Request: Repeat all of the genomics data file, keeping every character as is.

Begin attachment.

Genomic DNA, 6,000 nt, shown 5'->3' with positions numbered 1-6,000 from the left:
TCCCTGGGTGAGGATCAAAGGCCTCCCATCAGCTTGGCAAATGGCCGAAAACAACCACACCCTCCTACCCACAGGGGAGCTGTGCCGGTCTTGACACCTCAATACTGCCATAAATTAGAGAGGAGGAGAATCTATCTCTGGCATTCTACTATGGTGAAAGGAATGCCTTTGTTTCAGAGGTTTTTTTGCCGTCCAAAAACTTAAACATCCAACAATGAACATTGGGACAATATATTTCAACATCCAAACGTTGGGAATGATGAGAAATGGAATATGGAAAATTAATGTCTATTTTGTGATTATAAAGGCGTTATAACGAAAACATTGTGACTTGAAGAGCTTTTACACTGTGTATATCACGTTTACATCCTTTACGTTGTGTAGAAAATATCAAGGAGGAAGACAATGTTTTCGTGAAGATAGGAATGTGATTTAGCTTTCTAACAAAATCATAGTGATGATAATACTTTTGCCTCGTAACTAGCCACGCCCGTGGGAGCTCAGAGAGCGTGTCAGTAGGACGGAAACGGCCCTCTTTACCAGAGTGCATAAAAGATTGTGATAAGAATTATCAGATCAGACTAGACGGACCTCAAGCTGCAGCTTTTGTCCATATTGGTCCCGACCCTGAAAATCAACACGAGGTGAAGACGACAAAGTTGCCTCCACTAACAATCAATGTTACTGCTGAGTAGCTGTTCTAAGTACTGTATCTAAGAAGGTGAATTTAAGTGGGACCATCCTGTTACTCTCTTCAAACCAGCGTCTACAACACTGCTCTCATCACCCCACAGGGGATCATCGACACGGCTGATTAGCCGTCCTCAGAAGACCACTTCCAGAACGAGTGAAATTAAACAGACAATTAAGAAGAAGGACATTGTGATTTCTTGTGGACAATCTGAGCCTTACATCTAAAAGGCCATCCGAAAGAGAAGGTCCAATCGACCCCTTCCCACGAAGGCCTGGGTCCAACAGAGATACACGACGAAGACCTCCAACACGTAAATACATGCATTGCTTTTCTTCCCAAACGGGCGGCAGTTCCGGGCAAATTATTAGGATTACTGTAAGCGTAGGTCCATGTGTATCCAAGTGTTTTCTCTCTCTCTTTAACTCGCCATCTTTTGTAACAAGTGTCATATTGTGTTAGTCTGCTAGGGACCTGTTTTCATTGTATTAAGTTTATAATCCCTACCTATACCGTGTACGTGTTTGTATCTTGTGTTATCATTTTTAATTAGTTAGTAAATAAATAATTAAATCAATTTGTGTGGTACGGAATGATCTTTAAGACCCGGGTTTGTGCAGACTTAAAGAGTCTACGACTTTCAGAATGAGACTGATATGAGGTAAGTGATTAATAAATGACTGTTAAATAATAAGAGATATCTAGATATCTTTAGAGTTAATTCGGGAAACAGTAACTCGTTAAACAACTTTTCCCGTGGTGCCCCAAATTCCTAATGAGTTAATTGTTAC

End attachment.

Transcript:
Genomic DNA, 6,000 nt, shown 5'->3' with positions numbered 1-6,000 from the left:
TCCCTGGGTGAGGATCAAAGGCCTCCCATCAGCTTGGCAAATGGCCGAAAACAACCACACCCTCCTACCCACAGGGGAGCTGTGCCGGTCTTGACACCTCAATACTGCCATAAATTAGAGAGGAGGAGAATCTATCTCTGGCATTCTACTATGGTGAAAGGAATGCCTTTGTTTCAGAGGTTTTTTTGCCGTCCAAAAACTTAAACATCCAACAATGAACATTGGGACAATATATTTCAACATCCAAACGTTGGGAATGATGAGAAATGGAATATGGAAAATTAATGTCTATTTTGTGATTATAAAGGCGTTATAACGAAAACATTGTGACTTGAAGAGCTTTTACACTGTGTATATCACGTTTACATCCTTTACGTTGTGTAGAAAATATCAAGGAGGAAGACAATGTTTTCGTGAAGATAGGAATGTGATTTAGCTTTCTAACAAAATCATAGTGATGATAATACTTTTGCCTCGTAACTAGCCACGCCCGTGGGAGCTCAGAGAGCGTGTCAGTAGGACGGAAACGGCCCTCTTTACCAGAGTGCATAAAAGATTGTGATAAGAATTATCAGATCAGACTAGACGGACCTCAAGCTGCAGCTTTTGTCCATATTGGTCCCGACCCTGAAAATCAACACGAGGTGAAGACGACAAAGTTGCCTCCACTAACAATCAATGTTACTGCTGAGTAGCTGTTCTAAGTACTGTATCTAAGAAGGTGAATTTAAGTGGGACCATCCTGTTACTCTCTTCAAACCAGCGTCTACAACACTGCTCTCATCACCCCACAGGGGATCATCGACACGGCTGATTAGCCGTCCTCAGAAGACCACTTCCAGAACGAGTGAAATTAAACAGACAATTAAGAAGAAGGACATTGTGATTTCTTGTGGACAATCTGAGCCTTACATCTAAAAGGCCATCCGAAAGAGAAGGTCCAATCGACCCCTTCCCACGAAGGCCTGGGTCCAACAGAGATACACGACGAAGACCTCCAACACGTAAATACATGCATTGCTTTTCTTCCCAAACGGGCGGCAGTTCCGGGCAAATTATTAGGATTACTGTAAGCGTAGGTCCATGTGTATCCAAGTGTTTTCTCTCTCTCTTTAACTCGCCATCTTTTGTAACAAGTGTCATATTGTGTTAGTCTGCTAGGGACCTGTTTTCATTGTATTAAGTTTATAATCCCTACCTATACCGTGTACGTGTTTGTATCTTGTGTTATCATTTTTAATTAGTTAGTAAATAAATAATTAAATCAATTTGTGTGGTACGGAATGATCTTTAAGACCCGGGTTTGTGCAGACTTAAAGAGTCTACGACTTTCAGAATGAGACTGATATGAGGTAAGTGATTAATAAATGACTGTTAAATAATAAGAGATATCTAGATATCTTTAGAGTTAATTCGGGAAACAGTAACTCGTTAAACAACTTTTCCCGTGGTGCCCCAAATTCCTAATGAGTTAATTGTTAC